EU Proposes Green Certificate for Nuclear and Gas Energy

by EditorT

A picture of a nuclear plant at Doel, 25 kilometres north of Antwerp, Belgium, taken on August 9, 2012. (Photo by GEORGES GOBET/AFP via Getty Images)

By Naveen Athrappully

The European Union has drafted a proposal that allows consideration for natural gas and nuclear energy to be included within the scope of “green” investments as countries and environmentalists battle over the complicated classification system.

Later this month, the European Commission is expected to suggest recommendations on the environmental criteria needed in order to classify an energy source as “green” and whether projects can be included within the EU’s “sustainable finance taxonomy.” According to draft conclusions viewed by multiple media outlets, the commission has suggested adding gas and nuclear energy to the green mix, resulting in immediate criticism from some governing political parties and environmental activists.

Gas projects would be temporarily labeled green if they were utilized in place of coal and emitted less than 270 grams of carbon dioxide equivalent per kilowatt-hour (e/kWh), receive a construction permit before the end of 2030, and plan to switch to a renewable energy source by 2035.

Similarly, nuclear energy would fall within the green category if new plants granted construction permits by 2045 meet specific criteria that present no significant harm to the surrounding environment, as well as water resources. Presently, countries in Europe are at varying stages of energy transition.

“Taking account of scientific advice and current technological progress as well as varying transition challenges across member states, the Commission considers there is a role for natural gas and nuclear as a means to facilitate the transition toward a predominantly renewable-based future,” the European Commission said in a Jan. 1 statement.

EU advisers have contended that gas projects shouldn’t be given green labels unless the amount of emitted carbon dioxide is less than 100 grams per e/kWh, failing which there could be disastrous consequences for the climate. Nuclear power, likewise, can have adverse effects on the environment, especially when it comes to the disposal of radioactive waste.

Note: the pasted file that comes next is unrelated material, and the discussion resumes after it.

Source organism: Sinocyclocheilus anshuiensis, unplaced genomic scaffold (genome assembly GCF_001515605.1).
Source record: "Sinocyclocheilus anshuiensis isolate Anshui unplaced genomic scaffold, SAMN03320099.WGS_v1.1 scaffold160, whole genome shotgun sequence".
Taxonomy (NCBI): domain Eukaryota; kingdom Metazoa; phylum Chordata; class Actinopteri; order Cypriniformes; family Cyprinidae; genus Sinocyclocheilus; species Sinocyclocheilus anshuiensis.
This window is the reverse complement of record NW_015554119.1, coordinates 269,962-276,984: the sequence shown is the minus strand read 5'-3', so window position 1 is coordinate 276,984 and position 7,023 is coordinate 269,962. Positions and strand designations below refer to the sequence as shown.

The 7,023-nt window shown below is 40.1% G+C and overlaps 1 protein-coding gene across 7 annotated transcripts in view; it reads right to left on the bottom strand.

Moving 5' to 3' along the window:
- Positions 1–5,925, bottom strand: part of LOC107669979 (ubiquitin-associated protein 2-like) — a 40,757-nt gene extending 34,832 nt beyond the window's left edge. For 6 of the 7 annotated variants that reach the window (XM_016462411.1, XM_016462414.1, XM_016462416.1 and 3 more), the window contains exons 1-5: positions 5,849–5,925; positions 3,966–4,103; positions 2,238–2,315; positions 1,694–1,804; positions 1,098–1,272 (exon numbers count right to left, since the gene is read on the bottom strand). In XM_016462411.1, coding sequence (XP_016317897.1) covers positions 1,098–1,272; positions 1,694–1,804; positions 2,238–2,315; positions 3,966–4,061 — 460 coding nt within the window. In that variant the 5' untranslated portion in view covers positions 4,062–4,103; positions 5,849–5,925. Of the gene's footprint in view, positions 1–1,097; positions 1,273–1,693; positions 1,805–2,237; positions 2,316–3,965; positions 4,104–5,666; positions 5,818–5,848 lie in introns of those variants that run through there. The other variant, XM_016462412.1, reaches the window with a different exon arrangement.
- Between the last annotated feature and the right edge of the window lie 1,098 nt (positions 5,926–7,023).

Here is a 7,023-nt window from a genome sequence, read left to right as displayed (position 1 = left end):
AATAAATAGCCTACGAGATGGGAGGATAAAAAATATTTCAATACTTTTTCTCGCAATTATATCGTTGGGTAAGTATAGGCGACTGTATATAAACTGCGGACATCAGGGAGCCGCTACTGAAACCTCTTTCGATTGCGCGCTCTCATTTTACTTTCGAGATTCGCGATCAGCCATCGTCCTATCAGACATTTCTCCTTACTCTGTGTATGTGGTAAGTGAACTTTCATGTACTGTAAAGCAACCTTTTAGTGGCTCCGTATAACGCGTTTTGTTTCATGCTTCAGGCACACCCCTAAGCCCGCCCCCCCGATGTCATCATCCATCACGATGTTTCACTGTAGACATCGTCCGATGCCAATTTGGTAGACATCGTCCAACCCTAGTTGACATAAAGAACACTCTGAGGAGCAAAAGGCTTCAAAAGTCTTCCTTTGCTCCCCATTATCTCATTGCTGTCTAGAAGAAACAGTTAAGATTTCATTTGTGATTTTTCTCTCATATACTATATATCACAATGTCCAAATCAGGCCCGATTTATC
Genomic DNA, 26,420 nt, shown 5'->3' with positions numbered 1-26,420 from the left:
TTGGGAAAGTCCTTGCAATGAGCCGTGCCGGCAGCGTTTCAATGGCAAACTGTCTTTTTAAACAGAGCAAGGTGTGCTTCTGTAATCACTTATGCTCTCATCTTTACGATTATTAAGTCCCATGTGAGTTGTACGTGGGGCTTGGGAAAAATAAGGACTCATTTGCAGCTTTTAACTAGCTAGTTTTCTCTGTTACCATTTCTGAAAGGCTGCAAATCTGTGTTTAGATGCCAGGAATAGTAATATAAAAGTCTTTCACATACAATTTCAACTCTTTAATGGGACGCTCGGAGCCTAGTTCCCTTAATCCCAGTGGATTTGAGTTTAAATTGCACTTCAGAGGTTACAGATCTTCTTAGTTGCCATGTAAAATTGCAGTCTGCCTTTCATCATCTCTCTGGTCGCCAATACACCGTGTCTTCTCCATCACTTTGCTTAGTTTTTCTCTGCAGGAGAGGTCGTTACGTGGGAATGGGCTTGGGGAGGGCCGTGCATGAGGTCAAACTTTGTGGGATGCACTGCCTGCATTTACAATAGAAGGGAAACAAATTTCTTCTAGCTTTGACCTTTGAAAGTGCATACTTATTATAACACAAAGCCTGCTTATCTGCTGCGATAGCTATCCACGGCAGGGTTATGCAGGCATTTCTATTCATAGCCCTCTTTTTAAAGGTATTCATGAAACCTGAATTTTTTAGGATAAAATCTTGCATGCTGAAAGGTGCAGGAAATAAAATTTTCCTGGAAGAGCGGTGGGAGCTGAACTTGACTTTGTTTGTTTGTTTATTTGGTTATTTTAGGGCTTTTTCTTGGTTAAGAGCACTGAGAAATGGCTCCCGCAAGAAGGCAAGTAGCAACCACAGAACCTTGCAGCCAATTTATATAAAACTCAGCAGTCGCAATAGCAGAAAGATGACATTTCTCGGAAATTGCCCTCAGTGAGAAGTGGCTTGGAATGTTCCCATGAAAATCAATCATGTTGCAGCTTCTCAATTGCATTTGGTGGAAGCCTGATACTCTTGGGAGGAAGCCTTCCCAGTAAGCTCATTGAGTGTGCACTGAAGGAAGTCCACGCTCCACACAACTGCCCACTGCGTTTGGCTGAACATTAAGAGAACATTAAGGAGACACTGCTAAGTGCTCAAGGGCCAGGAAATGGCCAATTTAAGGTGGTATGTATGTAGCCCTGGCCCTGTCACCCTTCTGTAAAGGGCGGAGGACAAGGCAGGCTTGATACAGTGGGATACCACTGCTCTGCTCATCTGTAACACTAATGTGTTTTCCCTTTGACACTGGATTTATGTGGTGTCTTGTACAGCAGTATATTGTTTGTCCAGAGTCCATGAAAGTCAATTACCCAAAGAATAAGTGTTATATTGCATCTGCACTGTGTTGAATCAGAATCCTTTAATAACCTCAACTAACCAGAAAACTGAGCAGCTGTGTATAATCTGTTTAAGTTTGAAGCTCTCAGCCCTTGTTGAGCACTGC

“By including them … the commission risks jeopardizing the credibility of the EU’s role as a leading marketplace for sustainable finance,” European Greens President Philippe Lamberts said, Reuters reported.

Several European countries that operate nuclear plants, such as France, want the bloc to consider the nuclear option to be included in the so-called taxonomy to make it eligible for green financing.

French Minister for European Affairs Clement Beaune said on Jan. 2 that the EU can’t become carbon-neutral without nuclear energy. Other countries, such as Germany, are against considering nuclear sources as a viable renewable energy option. The country is in the process of shutting down all of its nuclear plants.

Proponents of the EU plan claim that gas will make the transition from coal smoother and safer, while nuclear power produces zero carbon emissions. Opponents say that the plan weakens the current transition process toward net-zero emissions.

“The EU Commission’s proposals water down the good label for sustainability,” German Economy and Climate Protection Minister Robert Habeck, who represents the environmentalist Greens in the country’s coalition government, told German news agency dpa.

Habeck also accused the commission of greenwashing—making policies appear climate-friendly for the purpose of receiving investments and incentives when they’re actually not.

The EU has been a global trend-setter for fighting environment-damaging energy sources such as coal, and the new proposal will define how the bloc meets its future commitments. If a majority of member states support the proposal, it will become law and take effect in 2023.

Naveen Athrappully
Naveen Athrappully is a news reporter covering business and world events at The Epoch Times.

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